Rhythm-X #3 (4 minutes).

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We’ll look at how to transpose a part or all parts.  For example, you may be practicing a scale sequence in one key, and now want to practice in a different key.  We’ll use the Rhythm-X#2 snappet for this.

We’ll then add a couple of “memos” to a separate track/part that show us a pattern we want to use for improvising at different points of the tune. These are visual reminders that stay in place during playback, until replaced by another memo on the same part later in the playback.

What you will learn

You will learn how to use the transpose dialogue that is part of Rhythm-X.  Then you will learn how to add memos.  Finally you will learn how to time-displace a part.

Each of the following sections can be expanded by clicking on its heading, and collapsed by clicking on the heading again.

Transposing Rhythm-X content

Now load up one of the snappets that you encountered in Rhythm-X #2. You are going to transpose its contents


Bringing up the “Transpose” dialogue

  1. Click “Back” to the main toolbar
  2. Click “Transpose…” on the main toolbar. The dialogue appears.
  3. In the box next to the label “Enter number of semitones (can be negative)“, type 5 , followed by Enter. We are going to make the whole tune 5 semitones higher in step 5.
  4. The three transpose buttons at the bottom of the dialogue become enabled. (If they don’t, try typing the number again).
  5. Click “Transpose All”. Visualisation is turned off (e.g Any track linked to the active track is unlinked). Everything (apart from drums) are transposed. Scale shapes, chords etc, will all shift up the neck (towards the body)
  6. Start playback to have a listen.
  7. Click on visual feedback dropdown and select “Link track to active layer”. Click any onset on the “gtr chord” track
  8. Start playback to have a listen and see the chords have all shifted.
  9. Stop playback.
  10. Bring up the “Transpose ” dialogue again, and this time enter -3, followed by Enter.
  11. Have a listen. Stop playback.

Adding memos to a part

The intention here is to present visual reminders of scale or chord shapes during playback, suitably positioned at the different parts of the music, that remain visible as long as you want. The shape could be anything, a scale, an edited scale, with notes deleted, a scale fragment.

Here is the snappet that you encountered in Rhythm-X #2. You are going to add a track to hold memos.

  1. Click “Back” to go to the main toolbar.
  2. On the main toolbar, click “New Track”.
  3. Name the track “memo track” and click “Create”
  4. Drag the horizontal line above the toolbar up towards the “guitar” to show more of this track.
  5. Click “Define Part” for this track, and set it for 4/4, 8 bars, whole notes, and click “Create part”
  6. Enter the toolkit, move the anchor to the 7th fret on the 4th string.
  7. Click the “scales families” dropdown and choose “basic scales“.
  8. Click on “Scale” and scroll down to click on “Minor pentatonic”
  9. Switch to “Refine Part(s)” toolbar.
  10. Click “Memo” and click on the 2nd onset of the memo track. An “H” appears at that onset, representing a memo.
  11. Click “Join right”. Click on the 2nd onset three times, making it a much longer duration.
  12. Click the “scales families” dropdown and choose “major scale and modes” .
  13. Choose “Aeolian” from “Scale”
  14. Click the “Layouts” dropdown and choose “draw box around anchor“.
  15. Left-drag out a rectangle starting at the 7th fret on the 4th string, and extending to the 12th fret on the 6th string. This is a scale fragment.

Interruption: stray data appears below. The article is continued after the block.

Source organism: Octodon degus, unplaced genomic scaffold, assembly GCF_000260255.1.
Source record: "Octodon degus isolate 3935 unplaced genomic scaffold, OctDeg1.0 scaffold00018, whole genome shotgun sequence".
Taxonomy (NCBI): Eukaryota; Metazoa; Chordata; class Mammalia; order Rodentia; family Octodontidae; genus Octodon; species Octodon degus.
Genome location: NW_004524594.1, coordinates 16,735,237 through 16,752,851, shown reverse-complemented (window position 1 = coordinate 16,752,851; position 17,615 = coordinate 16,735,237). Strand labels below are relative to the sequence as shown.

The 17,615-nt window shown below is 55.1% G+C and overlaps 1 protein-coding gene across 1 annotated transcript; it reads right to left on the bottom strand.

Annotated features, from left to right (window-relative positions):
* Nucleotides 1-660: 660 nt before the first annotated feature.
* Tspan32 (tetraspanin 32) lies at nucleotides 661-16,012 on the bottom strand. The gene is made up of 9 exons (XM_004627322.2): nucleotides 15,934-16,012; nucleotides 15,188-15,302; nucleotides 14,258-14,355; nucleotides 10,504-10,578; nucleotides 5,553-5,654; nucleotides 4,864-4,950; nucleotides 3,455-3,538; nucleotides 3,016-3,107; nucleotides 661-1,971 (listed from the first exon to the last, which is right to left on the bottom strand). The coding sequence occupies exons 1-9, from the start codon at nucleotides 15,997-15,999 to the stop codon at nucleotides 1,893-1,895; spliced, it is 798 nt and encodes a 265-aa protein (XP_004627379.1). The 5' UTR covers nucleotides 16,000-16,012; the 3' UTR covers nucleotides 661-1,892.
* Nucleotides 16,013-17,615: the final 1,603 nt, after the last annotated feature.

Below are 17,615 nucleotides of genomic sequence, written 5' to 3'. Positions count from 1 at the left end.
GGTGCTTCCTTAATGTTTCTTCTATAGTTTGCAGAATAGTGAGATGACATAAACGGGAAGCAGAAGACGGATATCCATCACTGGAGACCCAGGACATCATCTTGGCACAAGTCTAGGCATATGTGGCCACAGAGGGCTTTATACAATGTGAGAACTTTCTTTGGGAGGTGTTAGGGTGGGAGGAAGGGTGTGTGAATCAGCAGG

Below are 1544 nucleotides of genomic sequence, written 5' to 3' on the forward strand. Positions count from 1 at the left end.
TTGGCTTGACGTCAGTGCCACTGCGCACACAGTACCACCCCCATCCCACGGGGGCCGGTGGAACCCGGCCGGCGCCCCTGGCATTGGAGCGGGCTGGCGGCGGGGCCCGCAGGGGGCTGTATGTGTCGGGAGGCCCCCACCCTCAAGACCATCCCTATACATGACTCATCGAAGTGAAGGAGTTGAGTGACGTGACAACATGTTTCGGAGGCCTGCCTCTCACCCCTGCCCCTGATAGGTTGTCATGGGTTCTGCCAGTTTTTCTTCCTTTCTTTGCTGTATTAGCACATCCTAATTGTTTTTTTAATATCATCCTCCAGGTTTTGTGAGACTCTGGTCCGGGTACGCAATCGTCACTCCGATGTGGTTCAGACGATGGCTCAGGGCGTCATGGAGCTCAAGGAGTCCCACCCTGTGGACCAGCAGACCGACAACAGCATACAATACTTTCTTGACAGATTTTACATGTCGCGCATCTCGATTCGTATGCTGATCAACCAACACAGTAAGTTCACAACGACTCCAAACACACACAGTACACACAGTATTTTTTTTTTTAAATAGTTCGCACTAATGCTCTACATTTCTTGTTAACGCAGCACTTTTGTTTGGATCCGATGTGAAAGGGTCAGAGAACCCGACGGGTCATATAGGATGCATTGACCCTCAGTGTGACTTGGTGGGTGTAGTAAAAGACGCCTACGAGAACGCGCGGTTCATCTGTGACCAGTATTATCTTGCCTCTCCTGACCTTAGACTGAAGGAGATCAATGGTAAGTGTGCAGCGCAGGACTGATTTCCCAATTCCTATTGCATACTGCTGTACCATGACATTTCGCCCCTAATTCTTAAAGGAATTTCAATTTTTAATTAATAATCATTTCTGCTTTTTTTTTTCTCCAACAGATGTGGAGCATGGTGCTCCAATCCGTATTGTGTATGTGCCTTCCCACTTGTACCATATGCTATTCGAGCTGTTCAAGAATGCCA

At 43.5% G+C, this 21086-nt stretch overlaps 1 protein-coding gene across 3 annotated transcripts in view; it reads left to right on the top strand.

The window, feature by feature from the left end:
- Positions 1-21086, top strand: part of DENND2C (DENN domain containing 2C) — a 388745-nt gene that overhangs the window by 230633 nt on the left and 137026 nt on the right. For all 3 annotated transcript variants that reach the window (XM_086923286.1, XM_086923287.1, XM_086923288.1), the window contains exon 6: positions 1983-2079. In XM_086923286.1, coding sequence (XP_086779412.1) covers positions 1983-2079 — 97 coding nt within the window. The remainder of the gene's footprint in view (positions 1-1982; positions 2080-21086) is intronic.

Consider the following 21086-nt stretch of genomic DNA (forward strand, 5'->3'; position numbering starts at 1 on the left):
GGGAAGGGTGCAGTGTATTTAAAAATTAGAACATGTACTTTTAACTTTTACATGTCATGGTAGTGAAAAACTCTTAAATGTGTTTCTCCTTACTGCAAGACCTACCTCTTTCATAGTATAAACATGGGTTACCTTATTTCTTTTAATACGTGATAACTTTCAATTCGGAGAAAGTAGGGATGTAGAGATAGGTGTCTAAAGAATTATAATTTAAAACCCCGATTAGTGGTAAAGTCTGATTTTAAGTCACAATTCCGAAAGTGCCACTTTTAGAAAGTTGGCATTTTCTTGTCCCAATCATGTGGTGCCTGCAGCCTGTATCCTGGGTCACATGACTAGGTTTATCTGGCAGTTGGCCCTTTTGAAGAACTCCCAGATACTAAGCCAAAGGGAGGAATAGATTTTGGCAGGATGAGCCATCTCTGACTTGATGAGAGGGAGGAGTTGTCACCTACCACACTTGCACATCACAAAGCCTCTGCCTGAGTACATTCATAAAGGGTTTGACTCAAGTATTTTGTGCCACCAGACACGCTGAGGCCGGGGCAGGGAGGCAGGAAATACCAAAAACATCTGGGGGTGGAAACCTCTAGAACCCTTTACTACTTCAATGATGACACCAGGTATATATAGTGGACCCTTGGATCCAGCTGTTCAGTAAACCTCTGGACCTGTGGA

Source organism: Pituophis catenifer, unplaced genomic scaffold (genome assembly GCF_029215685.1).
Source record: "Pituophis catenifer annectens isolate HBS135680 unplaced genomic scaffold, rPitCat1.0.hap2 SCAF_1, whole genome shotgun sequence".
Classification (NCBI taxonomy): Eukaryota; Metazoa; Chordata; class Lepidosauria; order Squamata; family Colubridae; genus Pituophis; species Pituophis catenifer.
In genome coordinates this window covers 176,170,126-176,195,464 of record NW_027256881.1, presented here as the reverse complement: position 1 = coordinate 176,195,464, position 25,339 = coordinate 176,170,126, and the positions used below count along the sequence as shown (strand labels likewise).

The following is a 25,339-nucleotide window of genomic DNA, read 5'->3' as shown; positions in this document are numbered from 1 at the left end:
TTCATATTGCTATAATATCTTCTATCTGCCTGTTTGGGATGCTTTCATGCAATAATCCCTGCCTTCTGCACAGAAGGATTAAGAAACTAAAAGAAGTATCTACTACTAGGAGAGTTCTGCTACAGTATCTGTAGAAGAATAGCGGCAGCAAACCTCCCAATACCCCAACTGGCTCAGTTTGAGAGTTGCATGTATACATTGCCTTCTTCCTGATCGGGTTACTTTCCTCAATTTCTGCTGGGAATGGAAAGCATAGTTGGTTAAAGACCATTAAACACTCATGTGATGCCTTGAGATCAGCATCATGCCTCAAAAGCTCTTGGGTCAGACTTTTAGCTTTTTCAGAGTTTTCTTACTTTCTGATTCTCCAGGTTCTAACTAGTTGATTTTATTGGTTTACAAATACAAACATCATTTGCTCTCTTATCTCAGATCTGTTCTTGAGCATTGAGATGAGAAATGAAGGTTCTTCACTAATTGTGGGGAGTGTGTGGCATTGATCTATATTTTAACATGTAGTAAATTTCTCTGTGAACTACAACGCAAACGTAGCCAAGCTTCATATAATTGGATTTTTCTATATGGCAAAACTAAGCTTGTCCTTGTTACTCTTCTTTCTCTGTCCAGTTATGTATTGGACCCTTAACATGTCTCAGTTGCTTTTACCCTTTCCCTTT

16. Click “Memo” and click on the 3rd onset of the memo track.
  17. Click “Join right”. Click on the 5th onset twice, making it a longer duration.
  18. Click “Back” to the main toolbar.
  19. Click “Link track to active layer” and click any onset of the memo track.
  20. Start playback. Each memo will appear for as long as its duration lasts. Stop playback.

Time displacement

This is excellent for experimenting with the placement of notes within the rhythm. This can make a big difference in what the listener feels.  Time displacement shifts the melody earlier or later, by an amount you define.

Here is the snappet that you encountered in Rhythm-X #2. You are going to time-displace the guitar melody. Make sure you’re not in the Toolkit still.

  1. Click “Time displace...” at the far right of the “Refine part” toolbar.
  2. Use the dropdown next to “Divided by” and select “1“. Combined with the “Note value” of quarter note, this means that the displacement will shift the part by some number of quarter notes. DIfferent shift amounts can be set up using these two dropdowns.
  3. Change the “Shift count” drop down to “2“. The onsets in the part will shift by 2 quarter notes
  4. Click on the button “Early“. The shift, when applied, moves the onsets towards the front of the part, so their contents sound earlier in time than previously.
  5. Click the “Displace” button to activate the time displacement command
  6. Click any onset in the “gtr melody” part. The shift is applied.
  7. Have a listen.
  8. (Type CTL-Z to undo the shift).  This only has affect if playback has stopped.
  9. The command remains active until you close the dialogue, or choose another Refine part command.

If you clicked on “wrap”, then the onsets that “fall off” the end of the part (with shift late) enter the part at the beginning. With shift early, onsets that “fall off” the beginning of the part enter the part at the end.



The next quick start looks at the visual support tools built in to emuso that simplify learning theory, using keyboard commands to change the labelling showing on notes on-“instrument”, and using the mouse and ALT-key to generate chords hovering over scale notes.


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